What: Shares of Universal Forest Products , a holding company of subsidiaries that supply wood, wood composite, and other products for retail, housing and construction, and industrial markets, jumped as much as 14.8% today.
So what: The rise in Universal Forest's stock follows the company's better-than-expected second-quarter results, reported after market close yesterday. Reporting EPS of $1.28,up 18.5% from the year-ago quarter, the company beat analysts' estimatesfor EPS of $1.20 by about 7%.
Though Universal Forest's reported EPS was higher than expected, its second-quarter revenue of $838.2 million was lower than the average analyst estimate for about $851 million in revenue.
CEO Matthew Missad said a decline in lumber prices was a drag on revenue. But Missad also credited an improvement in gross and operating margins as a reason for the company's solid year-over-year growth in profitability.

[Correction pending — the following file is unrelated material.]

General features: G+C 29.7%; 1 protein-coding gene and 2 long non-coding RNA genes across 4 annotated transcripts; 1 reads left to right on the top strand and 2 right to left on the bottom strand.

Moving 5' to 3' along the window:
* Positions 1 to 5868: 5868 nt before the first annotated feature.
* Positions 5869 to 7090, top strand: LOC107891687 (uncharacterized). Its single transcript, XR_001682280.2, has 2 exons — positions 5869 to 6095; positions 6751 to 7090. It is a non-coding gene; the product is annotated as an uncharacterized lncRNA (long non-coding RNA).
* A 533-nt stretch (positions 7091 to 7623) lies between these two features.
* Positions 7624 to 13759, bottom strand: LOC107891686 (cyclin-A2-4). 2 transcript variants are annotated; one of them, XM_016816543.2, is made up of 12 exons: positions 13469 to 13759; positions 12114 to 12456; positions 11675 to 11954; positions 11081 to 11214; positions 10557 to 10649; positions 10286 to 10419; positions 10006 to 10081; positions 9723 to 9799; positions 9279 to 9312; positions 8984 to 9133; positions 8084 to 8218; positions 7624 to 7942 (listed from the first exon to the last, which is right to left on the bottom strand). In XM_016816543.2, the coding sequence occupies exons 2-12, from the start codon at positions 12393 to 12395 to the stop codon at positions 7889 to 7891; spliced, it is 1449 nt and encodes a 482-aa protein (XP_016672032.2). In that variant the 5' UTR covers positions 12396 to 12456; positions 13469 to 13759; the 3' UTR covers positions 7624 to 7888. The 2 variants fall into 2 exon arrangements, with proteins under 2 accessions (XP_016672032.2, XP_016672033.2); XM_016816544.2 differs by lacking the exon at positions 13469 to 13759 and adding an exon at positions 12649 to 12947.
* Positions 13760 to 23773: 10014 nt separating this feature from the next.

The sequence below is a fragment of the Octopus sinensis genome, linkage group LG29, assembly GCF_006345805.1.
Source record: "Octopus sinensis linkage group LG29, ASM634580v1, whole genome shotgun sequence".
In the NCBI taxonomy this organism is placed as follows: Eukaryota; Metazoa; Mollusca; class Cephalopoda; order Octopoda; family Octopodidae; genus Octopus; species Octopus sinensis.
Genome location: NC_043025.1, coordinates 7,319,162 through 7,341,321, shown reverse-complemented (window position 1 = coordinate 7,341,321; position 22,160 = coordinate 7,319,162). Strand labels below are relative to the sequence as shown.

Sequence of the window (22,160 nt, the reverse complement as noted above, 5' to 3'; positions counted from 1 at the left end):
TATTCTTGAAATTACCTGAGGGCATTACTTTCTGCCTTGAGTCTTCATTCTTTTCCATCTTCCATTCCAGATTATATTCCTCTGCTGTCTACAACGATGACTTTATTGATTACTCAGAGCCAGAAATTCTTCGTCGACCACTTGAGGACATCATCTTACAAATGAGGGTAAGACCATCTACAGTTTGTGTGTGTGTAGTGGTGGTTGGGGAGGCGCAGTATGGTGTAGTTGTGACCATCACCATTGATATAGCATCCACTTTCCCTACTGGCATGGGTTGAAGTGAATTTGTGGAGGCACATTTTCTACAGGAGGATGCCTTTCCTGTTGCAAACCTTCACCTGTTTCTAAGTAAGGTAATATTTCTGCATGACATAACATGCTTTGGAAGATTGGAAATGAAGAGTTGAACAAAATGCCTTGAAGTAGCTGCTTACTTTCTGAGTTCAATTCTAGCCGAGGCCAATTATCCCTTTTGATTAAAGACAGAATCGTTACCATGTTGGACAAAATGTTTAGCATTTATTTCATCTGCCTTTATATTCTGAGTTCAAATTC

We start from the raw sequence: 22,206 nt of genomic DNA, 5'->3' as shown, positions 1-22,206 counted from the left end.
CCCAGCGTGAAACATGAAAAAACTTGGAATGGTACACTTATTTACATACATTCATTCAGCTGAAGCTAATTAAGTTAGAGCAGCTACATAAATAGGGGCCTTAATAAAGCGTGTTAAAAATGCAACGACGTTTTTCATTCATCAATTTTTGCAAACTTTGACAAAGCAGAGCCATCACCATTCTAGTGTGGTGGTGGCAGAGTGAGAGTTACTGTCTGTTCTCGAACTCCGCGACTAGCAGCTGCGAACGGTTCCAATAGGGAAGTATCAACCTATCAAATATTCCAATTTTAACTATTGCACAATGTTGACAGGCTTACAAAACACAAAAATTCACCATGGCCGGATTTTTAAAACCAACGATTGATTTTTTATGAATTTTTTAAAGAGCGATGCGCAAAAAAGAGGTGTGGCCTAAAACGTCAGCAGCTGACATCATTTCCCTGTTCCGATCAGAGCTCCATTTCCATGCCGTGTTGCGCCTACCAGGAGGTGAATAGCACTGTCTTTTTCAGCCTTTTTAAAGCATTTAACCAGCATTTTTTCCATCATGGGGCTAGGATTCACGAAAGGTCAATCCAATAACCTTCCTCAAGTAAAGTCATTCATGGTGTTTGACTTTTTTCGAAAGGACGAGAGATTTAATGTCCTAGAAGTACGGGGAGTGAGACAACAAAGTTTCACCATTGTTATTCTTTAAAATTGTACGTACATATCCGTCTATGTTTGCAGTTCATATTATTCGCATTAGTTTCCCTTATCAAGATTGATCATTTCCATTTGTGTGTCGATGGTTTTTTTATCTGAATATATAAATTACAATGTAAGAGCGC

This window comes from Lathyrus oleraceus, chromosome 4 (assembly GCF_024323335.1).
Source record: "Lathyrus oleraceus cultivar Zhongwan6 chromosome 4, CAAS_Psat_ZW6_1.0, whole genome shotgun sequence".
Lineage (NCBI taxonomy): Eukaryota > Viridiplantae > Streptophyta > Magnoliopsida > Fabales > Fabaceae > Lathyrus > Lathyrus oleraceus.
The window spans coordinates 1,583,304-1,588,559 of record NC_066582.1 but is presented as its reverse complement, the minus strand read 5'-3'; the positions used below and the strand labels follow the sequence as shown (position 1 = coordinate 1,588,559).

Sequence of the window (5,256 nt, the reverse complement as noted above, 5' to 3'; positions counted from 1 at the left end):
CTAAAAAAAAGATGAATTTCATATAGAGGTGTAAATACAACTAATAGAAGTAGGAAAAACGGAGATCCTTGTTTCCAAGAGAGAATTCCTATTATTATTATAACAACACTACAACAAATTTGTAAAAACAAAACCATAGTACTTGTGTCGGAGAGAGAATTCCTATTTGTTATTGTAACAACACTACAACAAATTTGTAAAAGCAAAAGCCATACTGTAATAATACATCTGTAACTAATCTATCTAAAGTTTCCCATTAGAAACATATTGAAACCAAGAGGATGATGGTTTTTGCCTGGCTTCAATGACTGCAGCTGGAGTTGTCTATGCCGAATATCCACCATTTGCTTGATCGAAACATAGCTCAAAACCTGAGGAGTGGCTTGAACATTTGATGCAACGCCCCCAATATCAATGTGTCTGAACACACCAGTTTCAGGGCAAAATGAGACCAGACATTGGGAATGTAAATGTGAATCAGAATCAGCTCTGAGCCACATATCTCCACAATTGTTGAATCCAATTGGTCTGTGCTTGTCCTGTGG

"These results highlight the strength of our business model, which allows us to withstand adversity in one business market as well as adverse trends in the lumber market and still grow sales and profitability," Missad said in the quarterly earnings press release. "They also highlight the strength of our growth strategies, including our focus on sales to the industrial market and on new product development."
Now what: While Universal Forest's impressive growth in its bottom line during Q2 provides evidence that its efforts to boost profitability and run a more efficient operation are paying off, today's large jump in the stock price may have already taken this reason for greater confidence fully into account. While Universal Forest certainly hasn't given investors a reason to sell, investors interested in buying the stock should be sure to do their due diligence; at more than 19 times earnings and with its EPS growing at an average annualized rate of about 15% during the past three years, Universal Forest stock definitely doesn't appear to be a screaming buy.
The article The Story Behind Universal Forest Products, Inc. Stock's 14% Pop originally appeared on Fool.com.
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